Tuesday, July 31, 2018

Wrap Up for July 2018

"Hospitals are one of the very few places left where you encounter the whole span of society."

"Unfair inequality undermines people's willingness to take risks and work hard."

"Like so much in healthcare, the roots of the drug shortage are complex and seemingly without a simple fix."

"The best we can do is to start experimenting with new forms of institutions and build on those that look promising."

Martin Feldstein: When will the U.S. make the necessary changes for social security? Alas, his Project Syndicate article was more on point, than a recent WSJ article which benefited from some corrections from Scott Sumner.

The slowdown in productivity growth predates the Great Recession.

Sometimes when machines replace labour, there are output gains. But not always.

Timothy Taylor is skeptical about cryptocurrencies.

Before auction processes are completely radicalized (or not), more options for practical auctions could be put to use in the here and now.

As it turns out, there is a lot of sand that does not bind well in concrete.

"Contrary to popular opinion, the low rate of unemployment does not signal a strong labor market."

Given the extensive growth of the state since the Constitution was written, a quest for originalists could be mostly wishful thinking.

"The Medicare Hospital Insurance trust fund is projected to be depleted in 2026, three years earlier than estimated in last year's report."

"A radical book would outline a new means of assigning value", however she was defending the value which she believes should exist.

In a sense we're subsiding firms for using machines rather than labour.

An AEI podcast: "Madison, Hamilton, and the struggle to create a national republic."

Don't expect the 1.1 billion people who still go without, to make the jump straight to clean energy.

Artificial Intelligence, as defined by the Stanford Encyclopedia of Philosophy

Josh Hendrickson asks (in Part I), "How Did the Gold Standard Work?"

When are bureaucracies effective?

The community land trust as a low income alternative.

"One thing about markets is you have to bring the participants together."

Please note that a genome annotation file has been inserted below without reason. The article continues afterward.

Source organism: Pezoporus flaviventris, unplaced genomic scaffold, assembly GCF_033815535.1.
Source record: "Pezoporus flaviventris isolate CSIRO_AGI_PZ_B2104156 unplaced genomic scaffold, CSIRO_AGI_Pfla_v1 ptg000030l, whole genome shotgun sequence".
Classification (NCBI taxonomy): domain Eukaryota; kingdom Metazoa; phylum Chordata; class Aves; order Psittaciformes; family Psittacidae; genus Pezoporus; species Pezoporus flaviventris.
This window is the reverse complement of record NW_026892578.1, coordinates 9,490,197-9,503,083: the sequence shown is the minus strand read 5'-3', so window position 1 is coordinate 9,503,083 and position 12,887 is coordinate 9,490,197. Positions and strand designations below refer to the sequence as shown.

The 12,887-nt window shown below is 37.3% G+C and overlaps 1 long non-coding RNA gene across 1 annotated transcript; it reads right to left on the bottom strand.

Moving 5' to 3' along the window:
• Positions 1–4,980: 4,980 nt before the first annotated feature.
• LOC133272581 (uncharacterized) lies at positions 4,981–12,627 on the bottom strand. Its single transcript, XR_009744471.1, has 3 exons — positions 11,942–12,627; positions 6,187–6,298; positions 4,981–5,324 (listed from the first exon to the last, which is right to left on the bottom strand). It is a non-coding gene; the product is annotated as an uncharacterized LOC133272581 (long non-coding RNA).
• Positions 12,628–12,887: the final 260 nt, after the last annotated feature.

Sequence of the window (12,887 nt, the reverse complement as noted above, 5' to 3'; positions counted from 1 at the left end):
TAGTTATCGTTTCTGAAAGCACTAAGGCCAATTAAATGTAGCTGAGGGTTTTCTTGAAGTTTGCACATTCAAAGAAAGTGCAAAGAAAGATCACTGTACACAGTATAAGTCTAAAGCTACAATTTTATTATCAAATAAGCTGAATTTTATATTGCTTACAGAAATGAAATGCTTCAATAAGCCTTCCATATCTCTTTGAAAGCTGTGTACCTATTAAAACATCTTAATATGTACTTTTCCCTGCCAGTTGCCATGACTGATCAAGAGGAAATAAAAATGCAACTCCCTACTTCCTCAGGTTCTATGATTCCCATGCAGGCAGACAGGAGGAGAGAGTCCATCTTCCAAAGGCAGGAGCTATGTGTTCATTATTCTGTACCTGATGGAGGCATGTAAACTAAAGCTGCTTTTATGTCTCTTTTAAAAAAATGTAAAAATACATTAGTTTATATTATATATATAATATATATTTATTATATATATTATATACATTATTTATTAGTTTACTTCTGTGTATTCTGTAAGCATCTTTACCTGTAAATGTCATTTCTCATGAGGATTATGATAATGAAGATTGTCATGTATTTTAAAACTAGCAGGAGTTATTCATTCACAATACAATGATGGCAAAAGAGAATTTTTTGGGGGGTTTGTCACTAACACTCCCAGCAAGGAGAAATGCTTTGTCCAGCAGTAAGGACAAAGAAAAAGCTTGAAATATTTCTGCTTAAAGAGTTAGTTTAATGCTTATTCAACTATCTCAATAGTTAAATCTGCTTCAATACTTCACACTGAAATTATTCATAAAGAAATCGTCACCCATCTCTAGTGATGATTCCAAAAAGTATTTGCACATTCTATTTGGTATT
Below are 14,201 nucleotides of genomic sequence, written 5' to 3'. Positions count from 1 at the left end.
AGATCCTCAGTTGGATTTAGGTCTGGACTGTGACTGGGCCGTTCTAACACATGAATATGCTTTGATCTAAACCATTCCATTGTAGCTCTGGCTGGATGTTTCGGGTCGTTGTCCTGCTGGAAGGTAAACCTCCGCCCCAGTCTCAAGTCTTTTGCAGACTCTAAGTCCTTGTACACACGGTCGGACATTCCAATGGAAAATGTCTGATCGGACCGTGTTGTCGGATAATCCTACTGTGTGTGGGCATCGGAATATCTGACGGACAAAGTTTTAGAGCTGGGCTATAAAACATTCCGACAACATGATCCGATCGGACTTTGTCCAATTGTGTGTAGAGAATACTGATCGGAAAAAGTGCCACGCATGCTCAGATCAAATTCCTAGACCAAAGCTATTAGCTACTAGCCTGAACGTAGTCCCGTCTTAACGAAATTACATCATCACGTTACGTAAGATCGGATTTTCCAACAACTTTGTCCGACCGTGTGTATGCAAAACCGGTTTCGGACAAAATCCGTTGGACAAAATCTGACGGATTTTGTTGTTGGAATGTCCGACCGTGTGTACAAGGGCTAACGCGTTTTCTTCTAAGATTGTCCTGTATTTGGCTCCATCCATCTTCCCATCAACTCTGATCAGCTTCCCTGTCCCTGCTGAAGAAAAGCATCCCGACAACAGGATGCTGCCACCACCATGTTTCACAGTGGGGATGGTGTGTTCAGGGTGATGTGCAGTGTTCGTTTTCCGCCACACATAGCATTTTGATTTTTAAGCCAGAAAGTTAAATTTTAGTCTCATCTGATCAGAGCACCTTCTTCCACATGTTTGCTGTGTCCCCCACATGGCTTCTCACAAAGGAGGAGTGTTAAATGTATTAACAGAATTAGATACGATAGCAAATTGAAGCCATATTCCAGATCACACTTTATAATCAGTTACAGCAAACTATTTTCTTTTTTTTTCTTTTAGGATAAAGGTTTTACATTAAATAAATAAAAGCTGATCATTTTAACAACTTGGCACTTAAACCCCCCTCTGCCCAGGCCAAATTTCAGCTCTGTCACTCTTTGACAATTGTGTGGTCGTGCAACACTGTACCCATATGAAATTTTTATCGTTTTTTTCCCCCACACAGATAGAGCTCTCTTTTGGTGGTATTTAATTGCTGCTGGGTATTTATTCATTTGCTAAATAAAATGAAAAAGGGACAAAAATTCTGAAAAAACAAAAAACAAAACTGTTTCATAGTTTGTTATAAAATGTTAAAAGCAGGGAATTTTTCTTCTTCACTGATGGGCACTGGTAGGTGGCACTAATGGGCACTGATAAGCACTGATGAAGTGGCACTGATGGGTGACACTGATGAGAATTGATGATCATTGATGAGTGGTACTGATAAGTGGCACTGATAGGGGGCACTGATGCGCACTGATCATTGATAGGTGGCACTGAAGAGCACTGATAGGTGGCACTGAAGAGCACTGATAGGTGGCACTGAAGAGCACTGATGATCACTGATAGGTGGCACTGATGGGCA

Why isn't time taken more seriously, as a part of economic theory?

Asking "Is your pain tolerable?" is a good question. For instance, as someone who has dealt with migraines for more than twenty years; what isn't tolerable, is a level of pain that will not allow either rest or sleep, especially at night. Recuperating after migraines takes less time, if the highest pain levels during the event at least allow one to rest comfortably. Oh, and if I were younger it might be good to think twice before sharing this kind of data.

"Housing is eating the world."

Bridges are important for much more than market access to goods.

Instead of increasing the power of the individual, the age of computers has increased the power of the elite. "Most people are actually at a relative economic disadvantage compared with where they would have been 25 years ago."

Tax increment financing is a poor means of urban renewal.

The Fed remains determined to maintain a "floor" system of monetary control.

Why does it take three different experts with advanced degrees, just to repair a foundation crack in the garage? Plus experts aren't always keen on taking the job, unless it's substantial enough to pay well.

Internships as the new entry level job.

What is the secret to happiness once the robots take over?

Forgetting, as a filter for what is actually important.

The "War on Poverty" is over and hardly anyone even noticed. But does that mean individuals with limited incomes are living normal lives?

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